​Low trust, high risk: The global rise of violence targeting politicians

The deadly stabbing of British Parliament Member David Amess confirms an ongoing study on trust and governance in democracies around the world: It's bad. In The Conversation, James Weinberg — the study's author and a lecturer in Political Behavior at the University of Sheffield — writes:

⏪ The assassination of Amess, who was stabbed to death in his constituency on Friday, is a tragic moment for democracy. What makes it even more devastating is that such a catastrophic failure is not without precedent or predictability. Labour MP Jo Cox was shot at her constituency surgery in 2016. Before her, another Labour MP, Stephen Timms, survived a stabbing in 2010. And Andrew Pennington, a Gloucestershire county councilor, died in a frenzied attack in 2001 while trying to protect local Liberal Democrat MP Nigel Jones.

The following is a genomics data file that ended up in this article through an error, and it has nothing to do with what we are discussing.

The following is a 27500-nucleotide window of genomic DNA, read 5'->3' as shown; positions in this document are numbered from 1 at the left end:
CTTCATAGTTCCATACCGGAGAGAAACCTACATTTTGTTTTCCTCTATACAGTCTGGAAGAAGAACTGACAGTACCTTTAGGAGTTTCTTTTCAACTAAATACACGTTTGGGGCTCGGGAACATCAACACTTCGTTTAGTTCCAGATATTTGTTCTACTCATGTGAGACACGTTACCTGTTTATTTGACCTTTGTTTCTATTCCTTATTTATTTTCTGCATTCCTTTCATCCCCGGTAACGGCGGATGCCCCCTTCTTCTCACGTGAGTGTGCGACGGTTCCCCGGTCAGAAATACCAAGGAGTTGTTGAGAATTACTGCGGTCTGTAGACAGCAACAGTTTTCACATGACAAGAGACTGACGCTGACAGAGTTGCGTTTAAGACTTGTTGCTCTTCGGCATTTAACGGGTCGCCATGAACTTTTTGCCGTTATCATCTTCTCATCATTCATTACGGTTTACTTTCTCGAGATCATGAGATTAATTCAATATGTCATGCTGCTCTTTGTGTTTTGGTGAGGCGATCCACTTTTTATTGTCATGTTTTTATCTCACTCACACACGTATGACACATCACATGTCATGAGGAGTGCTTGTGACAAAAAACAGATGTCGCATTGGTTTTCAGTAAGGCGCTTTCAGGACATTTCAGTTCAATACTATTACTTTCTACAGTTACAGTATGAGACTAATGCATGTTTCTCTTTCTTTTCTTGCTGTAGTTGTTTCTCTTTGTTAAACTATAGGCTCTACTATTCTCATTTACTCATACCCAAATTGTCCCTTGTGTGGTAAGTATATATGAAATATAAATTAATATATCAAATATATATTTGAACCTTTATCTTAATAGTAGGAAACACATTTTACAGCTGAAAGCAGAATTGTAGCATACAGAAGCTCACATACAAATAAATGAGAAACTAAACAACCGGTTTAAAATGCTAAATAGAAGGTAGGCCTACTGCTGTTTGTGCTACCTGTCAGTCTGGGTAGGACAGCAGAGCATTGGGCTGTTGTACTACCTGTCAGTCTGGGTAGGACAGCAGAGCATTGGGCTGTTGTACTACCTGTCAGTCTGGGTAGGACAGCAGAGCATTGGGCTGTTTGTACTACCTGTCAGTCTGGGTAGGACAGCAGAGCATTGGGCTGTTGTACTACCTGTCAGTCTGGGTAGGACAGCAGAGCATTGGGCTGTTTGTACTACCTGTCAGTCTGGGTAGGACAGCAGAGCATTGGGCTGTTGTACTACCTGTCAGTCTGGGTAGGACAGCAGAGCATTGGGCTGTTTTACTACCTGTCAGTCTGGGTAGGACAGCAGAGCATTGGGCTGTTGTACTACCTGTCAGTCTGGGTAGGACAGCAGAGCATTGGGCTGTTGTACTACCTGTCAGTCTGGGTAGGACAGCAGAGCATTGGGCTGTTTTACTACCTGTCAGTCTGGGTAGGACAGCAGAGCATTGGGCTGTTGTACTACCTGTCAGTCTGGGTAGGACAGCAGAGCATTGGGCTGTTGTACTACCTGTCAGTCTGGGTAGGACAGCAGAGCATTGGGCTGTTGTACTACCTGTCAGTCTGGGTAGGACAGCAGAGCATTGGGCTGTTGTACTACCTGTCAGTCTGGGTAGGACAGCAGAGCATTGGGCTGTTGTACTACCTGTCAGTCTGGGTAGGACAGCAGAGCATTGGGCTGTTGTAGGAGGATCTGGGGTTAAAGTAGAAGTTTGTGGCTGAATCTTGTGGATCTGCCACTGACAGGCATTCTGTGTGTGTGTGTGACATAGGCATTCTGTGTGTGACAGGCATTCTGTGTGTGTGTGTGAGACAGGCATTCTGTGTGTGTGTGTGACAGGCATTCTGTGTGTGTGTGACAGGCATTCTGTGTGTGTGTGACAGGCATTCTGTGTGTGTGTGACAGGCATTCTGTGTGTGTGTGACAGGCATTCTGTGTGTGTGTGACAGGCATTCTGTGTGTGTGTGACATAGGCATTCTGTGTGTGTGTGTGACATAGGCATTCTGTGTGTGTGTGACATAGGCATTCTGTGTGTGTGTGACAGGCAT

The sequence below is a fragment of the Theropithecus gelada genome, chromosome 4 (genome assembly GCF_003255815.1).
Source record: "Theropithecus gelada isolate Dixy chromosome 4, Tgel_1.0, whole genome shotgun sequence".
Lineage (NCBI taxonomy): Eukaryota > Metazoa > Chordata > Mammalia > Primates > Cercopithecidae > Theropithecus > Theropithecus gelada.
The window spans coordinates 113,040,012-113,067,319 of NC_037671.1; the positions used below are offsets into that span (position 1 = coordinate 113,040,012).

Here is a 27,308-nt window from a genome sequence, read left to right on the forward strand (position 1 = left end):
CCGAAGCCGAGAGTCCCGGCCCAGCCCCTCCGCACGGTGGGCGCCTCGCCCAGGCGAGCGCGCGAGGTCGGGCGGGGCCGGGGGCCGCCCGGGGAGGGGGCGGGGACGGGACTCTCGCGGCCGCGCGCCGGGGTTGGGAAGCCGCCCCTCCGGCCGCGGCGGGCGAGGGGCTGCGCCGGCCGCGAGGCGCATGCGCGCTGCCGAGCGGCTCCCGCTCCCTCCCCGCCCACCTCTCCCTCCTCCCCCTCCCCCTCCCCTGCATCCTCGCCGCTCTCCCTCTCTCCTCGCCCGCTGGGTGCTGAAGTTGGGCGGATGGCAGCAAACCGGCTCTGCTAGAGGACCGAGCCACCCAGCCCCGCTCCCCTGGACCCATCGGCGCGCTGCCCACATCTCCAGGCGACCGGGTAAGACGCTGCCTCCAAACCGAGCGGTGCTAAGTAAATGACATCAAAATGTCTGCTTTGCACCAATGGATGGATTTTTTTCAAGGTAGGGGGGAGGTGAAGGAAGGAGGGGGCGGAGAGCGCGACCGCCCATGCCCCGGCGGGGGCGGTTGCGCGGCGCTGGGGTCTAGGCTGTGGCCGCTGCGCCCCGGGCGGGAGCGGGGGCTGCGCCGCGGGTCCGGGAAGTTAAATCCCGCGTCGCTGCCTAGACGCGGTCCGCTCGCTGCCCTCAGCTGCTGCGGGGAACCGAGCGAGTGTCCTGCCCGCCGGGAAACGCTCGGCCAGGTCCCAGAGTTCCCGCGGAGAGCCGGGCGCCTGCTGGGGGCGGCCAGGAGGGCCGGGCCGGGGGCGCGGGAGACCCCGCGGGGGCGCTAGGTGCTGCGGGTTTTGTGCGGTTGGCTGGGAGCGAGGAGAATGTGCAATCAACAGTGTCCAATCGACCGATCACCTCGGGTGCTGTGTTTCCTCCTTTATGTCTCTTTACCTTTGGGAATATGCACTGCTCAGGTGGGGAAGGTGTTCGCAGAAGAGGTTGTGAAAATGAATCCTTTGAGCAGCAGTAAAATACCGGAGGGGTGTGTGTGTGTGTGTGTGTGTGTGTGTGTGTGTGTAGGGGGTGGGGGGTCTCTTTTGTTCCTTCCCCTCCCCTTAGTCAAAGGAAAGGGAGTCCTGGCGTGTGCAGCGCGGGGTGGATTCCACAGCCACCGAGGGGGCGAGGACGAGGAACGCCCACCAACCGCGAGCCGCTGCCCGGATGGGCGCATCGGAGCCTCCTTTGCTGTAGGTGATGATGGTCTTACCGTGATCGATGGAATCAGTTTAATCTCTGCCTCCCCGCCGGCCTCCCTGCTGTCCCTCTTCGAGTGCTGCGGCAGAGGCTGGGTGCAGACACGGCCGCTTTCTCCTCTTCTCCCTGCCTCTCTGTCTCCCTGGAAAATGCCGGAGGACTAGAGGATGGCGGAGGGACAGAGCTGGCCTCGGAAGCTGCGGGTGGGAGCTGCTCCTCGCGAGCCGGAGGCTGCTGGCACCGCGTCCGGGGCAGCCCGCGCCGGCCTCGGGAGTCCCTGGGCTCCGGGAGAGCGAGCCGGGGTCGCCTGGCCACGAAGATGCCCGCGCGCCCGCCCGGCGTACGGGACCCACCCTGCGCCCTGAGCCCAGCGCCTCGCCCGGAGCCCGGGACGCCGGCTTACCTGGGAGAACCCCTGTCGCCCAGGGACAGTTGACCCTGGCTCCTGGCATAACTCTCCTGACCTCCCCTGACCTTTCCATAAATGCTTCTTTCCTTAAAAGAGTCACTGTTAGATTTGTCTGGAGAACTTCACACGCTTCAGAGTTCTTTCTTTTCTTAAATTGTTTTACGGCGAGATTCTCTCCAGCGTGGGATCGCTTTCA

☝️ Beyond these critical junctures in the public debate about politicians' safety, elected representatives must live with an increasingly insidious level of popular cynicism that threatens violence on an almost daily basis.

🇬🇧🇳🇿🇿🇦 Not only are these experiences of abuse or threats of physical violence felt across both sides of the political aisle in the UK — they also appear to be growing more common in other democratic contexts where the climate of politics has been presumed to be both calmer and more volatile, from New Zealand to South Africa.

Read the full piece from The Conversation, now on

✍️ Newsletter by Anne-Sophie Goninet, Jane Herbelin and Bertrand Hauger